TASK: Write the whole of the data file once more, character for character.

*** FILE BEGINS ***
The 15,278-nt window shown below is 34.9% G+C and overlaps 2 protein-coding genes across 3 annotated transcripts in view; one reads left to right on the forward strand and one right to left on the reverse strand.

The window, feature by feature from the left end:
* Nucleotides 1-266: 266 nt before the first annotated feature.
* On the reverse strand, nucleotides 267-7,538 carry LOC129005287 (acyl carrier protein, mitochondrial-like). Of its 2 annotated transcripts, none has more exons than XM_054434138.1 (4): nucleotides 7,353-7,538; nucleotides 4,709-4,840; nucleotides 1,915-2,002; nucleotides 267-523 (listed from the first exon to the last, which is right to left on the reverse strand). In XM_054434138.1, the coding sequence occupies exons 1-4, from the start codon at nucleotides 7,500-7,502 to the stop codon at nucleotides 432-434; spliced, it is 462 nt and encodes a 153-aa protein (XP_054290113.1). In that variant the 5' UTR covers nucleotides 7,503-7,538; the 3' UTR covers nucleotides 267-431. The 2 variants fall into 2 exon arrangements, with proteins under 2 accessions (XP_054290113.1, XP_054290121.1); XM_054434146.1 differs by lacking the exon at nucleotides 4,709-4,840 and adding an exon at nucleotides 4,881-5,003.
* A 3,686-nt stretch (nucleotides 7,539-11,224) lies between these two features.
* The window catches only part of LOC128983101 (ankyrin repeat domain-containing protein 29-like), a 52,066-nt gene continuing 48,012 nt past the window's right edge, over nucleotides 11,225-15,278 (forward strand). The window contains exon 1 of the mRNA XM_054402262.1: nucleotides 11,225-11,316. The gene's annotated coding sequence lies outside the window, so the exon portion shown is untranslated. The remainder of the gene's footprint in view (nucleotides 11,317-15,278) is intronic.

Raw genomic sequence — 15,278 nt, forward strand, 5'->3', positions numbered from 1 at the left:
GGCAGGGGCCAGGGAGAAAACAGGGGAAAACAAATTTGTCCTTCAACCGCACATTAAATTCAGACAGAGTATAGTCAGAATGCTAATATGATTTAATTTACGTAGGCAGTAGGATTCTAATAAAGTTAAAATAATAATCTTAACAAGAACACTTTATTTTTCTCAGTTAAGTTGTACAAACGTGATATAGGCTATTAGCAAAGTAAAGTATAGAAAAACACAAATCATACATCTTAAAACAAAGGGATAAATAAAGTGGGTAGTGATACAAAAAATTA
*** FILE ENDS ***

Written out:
The 15,278-nt window shown below is 34.9% G+C and overlaps 2 protein-coding genes across 3 annotated transcripts in view; one reads left to right on the forward strand and one right to left on the reverse strand.

The window, feature by feature from the left end:
* Nucleotides 1-266: 266 nt before the first annotated feature.
* On the reverse strand, nucleotides 267-7,538 carry LOC129005287 (acyl carrier protein, mitochondrial-like). Of its 2 annotated transcripts, none has more exons than XM_054434138.1 (4): nucleotides 7,353-7,538; nucleotides 4,709-4,840; nucleotides 1,915-2,002; nucleotides 267-523 (listed from the first exon to the last, which is right to left on the reverse strand). In XM_054434138.1, the coding sequence occupies exons 1-4, from the start codon at nucleotides 7,500-7,502 to the stop codon at nucleotides 432-434; spliced, it is 462 nt and encodes a 153-aa protein (XP_054290113.1). In that variant the 5' UTR covers nucleotides 7,503-7,538; the 3' UTR covers nucleotides 267-431. The 2 variants fall into 2 exon arrangements, with proteins under 2 accessions (XP_054290113.1, XP_054290121.1); XM_054434146.1 differs by lacking the exon at nucleotides 4,709-4,840 and adding an exon at nucleotides 4,881-5,003.
* A 3,686-nt stretch (nucleotides 7,539-11,224) lies between these two features.
* The window catches only part of LOC128983101 (ankyrin repeat domain-containing protein 29-like), a 52,066-nt gene continuing 48,012 nt past the window's right edge, over nucleotides 11,225-15,278 (forward strand). The window contains exon 1 of the mRNA XM_054402262.1: nucleotides 11,225-11,316. The gene's annotated coding sequence lies outside the window, so the exon portion shown is untranslated. The remainder of the gene's footprint in view (nucleotides 11,317-15,278) is intronic.

Raw genomic sequence — 15,278 nt, forward strand, 5'->3', positions numbered from 1 at the left:
GGCAGGGGCCAGGGAGAAAACAGGGGAAAACAAATTTGTCCTTCAACCGCACATTAAATTCAGACAGAGTATAGTCAGAATGCTAATATGATTTAATTTACGTAGGCAGTAGGATTCTAATAAAGTTAAAATAATAATCTTAACAAGAACACTTTATTTTTCTCAGTTAAGTTGTACAAACGTGATATAGGCTATTAGCAAAGTAAAGTATAGAAAAACACAAATCATACATCTTAAAACAAAGGGATAAATAAAGTGGGTAGTGATACAAAAAATTA